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The (Immediate) Future of Ransomware

April 26th, 2016 | No Comments | Posted in IT Industry, Security

ransomware-chartIn keeping with the fact individuals and enterprises are seeing and experiencing a lot more occurrences of ransomware, I’m also seeing a lot of articles and comments either discussing it and what to do about it or providing some siloed indicators of where ransomware might go.

A number of comments, in my opinion, are aimed at what ransomware has been up until now and how to combat it.  Very soon, few if any of these suggestions are going to be effective in stemming the tide of ransomware. It’s my opinion that ransomware is already exhibiting some horrifying variations that we aren’t taking into consideration fast enough.

To Really Protect, Think Like a Criminal

It’s not a coincidence that some of the best minds out there when it comes to really understanding IT Security and how to actually address risk and stop these types of well conceived and formed attacks come from those who lived on the dark side and have come to the light – former hackers like Kevin Mitnick, Robert Morris and others. And we have a lot of white hats (too many to name here) who are extremely good precisely because they (a) think the same way as the criminal black hats and (b) have incredible intimate technical knowledge just as black hats do.

And don’t think your servers are safe. Hackers are already looking to get inside of your data center and maliciously encrypt and hold for ransom as much of your company as they can.

In order to effectively handle some of these malevolent attacks, you can’t be standing still. The whole history of dark-side hacking, breaches and generalized wreaking of havoc paints a storied picture of never standing still. Because once something is proven as technically possible, the very next thought by highly sophisticated hackers is instantly “How can this be extended?!”

Almost all hacks start out as “let’s try something” attempts.  Initially even conceiving of a new vector often takes intimate and expert knowledge of the target (usually operating system, but sometimes a target language flaw or other kind of architecture). But once a potential vector is exposed as having validity, it’s game on. There’s the initial hack, and then all the “mods” (modifications) that go with it come like a flood. (Reference the attached graphic associated with this article.)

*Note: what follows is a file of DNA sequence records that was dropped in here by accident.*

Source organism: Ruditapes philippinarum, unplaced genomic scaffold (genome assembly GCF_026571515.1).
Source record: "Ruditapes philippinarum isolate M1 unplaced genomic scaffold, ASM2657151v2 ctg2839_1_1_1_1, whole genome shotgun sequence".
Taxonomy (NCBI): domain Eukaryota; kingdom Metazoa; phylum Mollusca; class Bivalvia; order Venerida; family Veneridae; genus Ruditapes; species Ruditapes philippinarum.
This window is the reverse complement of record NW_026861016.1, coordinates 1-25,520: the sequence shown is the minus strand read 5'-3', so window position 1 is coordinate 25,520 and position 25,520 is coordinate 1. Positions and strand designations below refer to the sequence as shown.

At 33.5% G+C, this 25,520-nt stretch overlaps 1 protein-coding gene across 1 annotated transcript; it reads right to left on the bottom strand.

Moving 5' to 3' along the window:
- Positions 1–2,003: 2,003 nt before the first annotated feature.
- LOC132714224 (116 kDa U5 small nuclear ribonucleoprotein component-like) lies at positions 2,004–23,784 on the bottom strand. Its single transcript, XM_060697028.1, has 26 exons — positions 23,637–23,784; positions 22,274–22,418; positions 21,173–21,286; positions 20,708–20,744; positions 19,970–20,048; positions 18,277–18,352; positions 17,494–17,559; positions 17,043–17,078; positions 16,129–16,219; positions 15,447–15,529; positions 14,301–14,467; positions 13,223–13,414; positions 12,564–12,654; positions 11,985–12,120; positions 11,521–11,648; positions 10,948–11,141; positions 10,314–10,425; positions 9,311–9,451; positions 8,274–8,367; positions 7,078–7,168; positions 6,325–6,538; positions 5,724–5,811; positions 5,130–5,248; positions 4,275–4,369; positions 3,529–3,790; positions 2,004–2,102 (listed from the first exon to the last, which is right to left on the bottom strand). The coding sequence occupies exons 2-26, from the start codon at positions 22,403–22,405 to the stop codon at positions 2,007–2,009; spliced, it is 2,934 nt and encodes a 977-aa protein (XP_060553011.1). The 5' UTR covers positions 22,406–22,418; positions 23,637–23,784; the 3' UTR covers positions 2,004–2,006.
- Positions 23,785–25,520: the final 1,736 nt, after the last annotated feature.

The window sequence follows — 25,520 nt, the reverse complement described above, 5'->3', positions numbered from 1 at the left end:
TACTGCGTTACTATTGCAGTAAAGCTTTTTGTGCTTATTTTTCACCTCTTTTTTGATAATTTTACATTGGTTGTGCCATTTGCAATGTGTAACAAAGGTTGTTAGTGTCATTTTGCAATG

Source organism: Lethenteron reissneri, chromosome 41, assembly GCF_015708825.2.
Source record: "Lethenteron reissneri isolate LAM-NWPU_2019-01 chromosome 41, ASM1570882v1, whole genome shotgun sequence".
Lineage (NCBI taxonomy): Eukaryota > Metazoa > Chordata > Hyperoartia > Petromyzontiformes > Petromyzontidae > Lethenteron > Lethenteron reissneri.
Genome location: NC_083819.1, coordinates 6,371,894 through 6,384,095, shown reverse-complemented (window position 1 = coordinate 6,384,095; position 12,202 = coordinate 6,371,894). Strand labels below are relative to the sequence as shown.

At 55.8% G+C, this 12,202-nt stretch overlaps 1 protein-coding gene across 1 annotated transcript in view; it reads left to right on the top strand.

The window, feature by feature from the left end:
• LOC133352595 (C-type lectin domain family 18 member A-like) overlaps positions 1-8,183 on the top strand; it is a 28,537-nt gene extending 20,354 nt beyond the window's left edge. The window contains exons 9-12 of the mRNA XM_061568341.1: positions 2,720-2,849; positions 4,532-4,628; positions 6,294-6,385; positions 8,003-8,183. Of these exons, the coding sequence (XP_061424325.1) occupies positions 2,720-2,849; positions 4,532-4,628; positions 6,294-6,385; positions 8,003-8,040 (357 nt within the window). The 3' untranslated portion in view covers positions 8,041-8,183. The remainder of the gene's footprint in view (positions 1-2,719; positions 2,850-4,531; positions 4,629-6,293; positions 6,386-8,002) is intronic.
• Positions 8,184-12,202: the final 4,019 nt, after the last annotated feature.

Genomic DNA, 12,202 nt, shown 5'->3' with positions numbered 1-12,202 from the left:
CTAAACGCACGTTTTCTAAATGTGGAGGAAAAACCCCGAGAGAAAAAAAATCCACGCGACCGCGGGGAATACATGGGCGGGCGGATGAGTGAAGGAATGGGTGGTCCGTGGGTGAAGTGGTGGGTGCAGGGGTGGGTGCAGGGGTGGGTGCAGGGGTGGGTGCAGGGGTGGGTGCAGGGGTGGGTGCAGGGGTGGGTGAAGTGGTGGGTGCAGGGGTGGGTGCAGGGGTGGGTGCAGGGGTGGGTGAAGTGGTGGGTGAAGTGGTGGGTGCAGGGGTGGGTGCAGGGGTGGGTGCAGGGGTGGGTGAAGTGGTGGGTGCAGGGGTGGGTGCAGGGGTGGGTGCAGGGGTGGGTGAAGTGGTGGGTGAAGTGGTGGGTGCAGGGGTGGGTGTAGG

Ransomware is no different. Just when you think you’ve got the attack scheme and the attack vector figured out, so many mods are hitting you, it makes your head swim. I’m seeing some articles, well-meaning, that state “if you just do this, this and this, you can stop ransomware.” If you do those things, yes, you can stop the ransomware of today or the ransomware of last week. But you won’t be doing much to stop the ransomware of next week or next month or that’s coming out in three months.

Hackers are always thinking fifteen steps ahead. It’s time we started doing the same. Here are some things to “look forward to” and expect when it comes to ransomware. A lot of these mods are already in the wild! But if they are not, you can be sure, hackers are already working on these: More »

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The Case for “Encrypt Everything”

April 13th, 2016 | No Comments | Posted in Uncategorized

Visual concept of an internet connected laptop with server rack background doing virtually sophisticated data processing calculation.Within the IT industry, when considering data-at-rest (DAR) encryption, you may have noticed recently that security experts seem a little divided on how to leverage and apply this technology. Many experts have stated that only sensitive data should be encrypted. Others seem to be preaching a “new” gospel that all data-at-rest should be encrypted. Why this philosophical split and what, if anything, has taken us down this path? Does a right answer exist, and are there advantages to one strategy over another?

I will state up front as an initial thesis that, historically, obstacles around encryption have driven a lot of its present day conception and (lack of) acceptance, adoption and use within enterprises. If we take a quick look back in time as well take as a sampling of some uses of encryption today, I think it’s pretty easy to demonstrate that without these past obstacles, the intermediate and precautionary concept of “encrypt only sensitive data” would never have come into play and enterprises today would be encrypting all data-at-rest as standard operating procedure.

Historical Obstacles to Pervasive Encryption

Pervasive DAR encryption has always held at least conceptual appeal. As companies have faced escalating threats to their data in recent years, the idea of restricting data and information to only those parties with “need to know” status has quickly grown in time as an attractive option. But that attraction and appeal has in the past never been able to find realization due to the sizable obstacles surrounding DAR encryption.  Few realize that the dynamics around enterprise DAR encryption have changed such that these ambitions can now be very readily realized.

Taking an encrypt everything approach releases organizations to better and more quickly address expansion needs and develop and adopt efficient and cost-effective operational and scaling strategies while simultaneously and immediately addressing risk…

But before jumping too far ahead, let’s quickly review some of the main obstacles that have driven most companies to apprehension around DAR encryption: More »